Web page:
Rape, dismemberment, cannibalism and witty repartee, not usually things that one expects to go together, yet for those who enjoy their plays with all of the above, I may have found just the thing.
Having performed a marvellous, gender-inverted, Taming of the Shrew over the summer one could imagine that the creatives of Arrows&Traps would be willing to rest on their laurels and prepare for panto season, but instead they have chosen to tackle another of Shakespeare’s lesser known works, Titus Andronicus.
Titus is a gory tale of betrayal and vengeance, of one man being brought to the edge of madness before finally striking back, of a mother going to any lengths to avenge the death of a son.
Upon returning to Rome after ten years of campaigning General Titus, played by Matthew Ward find the city he calls home has changed greatly, and is caught up in the rivalry of the deceased emperor’s sons.
Initially this squabble between siblings has little impact on Titus, until he chooses to support the effortlessly political Saturnius, played by Gareth Kearns, over his more earnest brother Bassanius, played by Michael Bagwell.
Saturnius’ character has the smooth yet insincere charm of a born salesman, switching between smarmy platitudes and sudden rage throughout the play, while Bassanius is the more conscientious and measured character, and their exchanges are quite reminiscent of a certain Prime Minister and his opposition leader.
Saturnius’ decision to wed Titus’ daughter Lavinia, played by Remy Moynes, simply to score more points off his brother, also brings to mind the tit-for-tat style of political discourse that has become commonplace in society today, the need to undermine and belittle opponents rather than promote oneself.
However the true seeds of Titus’s downfall are those he brings with, in the form of the captured Goths.
After seeing her eldest son dragged away to be sacrificed, Queen Tamora, played by Elizabeth Appleby, swears revenge, first marrying Saturnius and then conspiring with her sons and servants to bring the family of Andronicus low.
It is not so much the revenge but it’s nature that made Titus Andronicus quite so shocking, the rape and mutilation of Lavinia are some of the most graphically unpleasant scenes Shakespeare put to paper, and this performance does not shy away from them.
Lavinia’s desperate plea to Tamora to spare her from rape at the hands of her sons is one of the most harrowing scenes I have seen onstage in quite some time, with Moynes fear wonderfully offset by Appleby’s indifference.
Tamora’s two sons, Demetrius, played by Alex Stevens, and Chiron, played byWill Mytum are a gleefully sadistic presence, somewhere between Jedward and the droogs of A Clockwork Orange, cruel yet childlike in a way with makes for very uncomfortable watching.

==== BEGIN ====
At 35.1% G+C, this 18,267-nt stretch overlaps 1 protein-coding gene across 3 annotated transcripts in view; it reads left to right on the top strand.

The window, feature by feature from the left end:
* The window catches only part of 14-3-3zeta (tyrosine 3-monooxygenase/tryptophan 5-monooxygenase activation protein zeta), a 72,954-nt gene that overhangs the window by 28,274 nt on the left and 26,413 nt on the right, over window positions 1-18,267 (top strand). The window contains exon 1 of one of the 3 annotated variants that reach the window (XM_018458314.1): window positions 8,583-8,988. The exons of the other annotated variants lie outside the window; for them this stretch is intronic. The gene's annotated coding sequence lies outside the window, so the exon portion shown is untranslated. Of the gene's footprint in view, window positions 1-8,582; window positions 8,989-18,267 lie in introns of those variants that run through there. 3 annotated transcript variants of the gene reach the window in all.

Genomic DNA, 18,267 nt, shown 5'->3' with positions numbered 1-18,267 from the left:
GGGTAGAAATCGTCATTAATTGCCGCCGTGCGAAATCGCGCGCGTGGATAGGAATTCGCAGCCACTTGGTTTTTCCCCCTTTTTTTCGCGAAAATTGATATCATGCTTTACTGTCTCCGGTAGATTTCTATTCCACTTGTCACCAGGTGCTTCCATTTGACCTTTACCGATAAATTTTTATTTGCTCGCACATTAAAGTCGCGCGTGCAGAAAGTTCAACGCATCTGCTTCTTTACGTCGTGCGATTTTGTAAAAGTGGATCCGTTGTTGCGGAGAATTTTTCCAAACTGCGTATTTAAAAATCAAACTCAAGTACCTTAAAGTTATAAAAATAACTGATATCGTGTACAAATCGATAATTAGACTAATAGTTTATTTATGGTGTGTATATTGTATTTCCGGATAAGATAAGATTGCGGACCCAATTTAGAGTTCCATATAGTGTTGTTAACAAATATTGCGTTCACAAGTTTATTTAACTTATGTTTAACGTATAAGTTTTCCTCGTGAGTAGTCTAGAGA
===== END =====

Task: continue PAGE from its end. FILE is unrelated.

While the terrible twins are undoubtedly monstrous, the greatest villain by far is the machiavellian Aaron, played by company newcomer Spencer Lee Osborne, who acts as the key manipulator, suggesting the rape of Lavinia, and even convincing Titus to give up one of his hands.
Osborne plays Aaron with a gleeful menace, all smiles and smooth tones concealing the ruthlessness beneath, but when the facade cracks in late acts we are given full view of the vicious beast that dwells within.
What truly makes Aaron stand of though is the switch between his callous cruelty towards the Andronicus family and sudden tenderness at the discovery of his child, although his eventual fate puts somewhat of a damper on this emotional revelation.
While the play is overwhelmingly a tragedy, the moments of humour scattered throughout serve not only to break the near constant tension, but also at time to highlight just how horrible the events we are witnessing are.
The interchange between Aaron and Tamora’s sons where the plan the rape of Lavinia is so lighthearted it could be a discussion on what to have for supper, and the sight of the handless Lavinia holding her father’s severed hand between her teeth is morbidly hilarious.
Another highlight are the numerous and excellently choreographed fights sequences, courtesy of fight director Alex Payne, most memorably the three way duel between Bassanius, Demetrius and Chiron is a true joy to behold.
Even without the modern devices used in the play, including Romeo+Juliet style news footage and an intriguing movement piece using game console controllers, the parallels with today’s society are clear to see, be they the lack of trust in government, or the constant brutality we inflict on each other across the world every day.
Though commonly written off as a low-brow gore-fest, this adaptation shows that there is much more to the play than the number of missing limbs.
Titus Andronicus will until Saturday November 14th at the New Wimbledon Theatre Studio.
All photos courtesy of Zoltan Almasi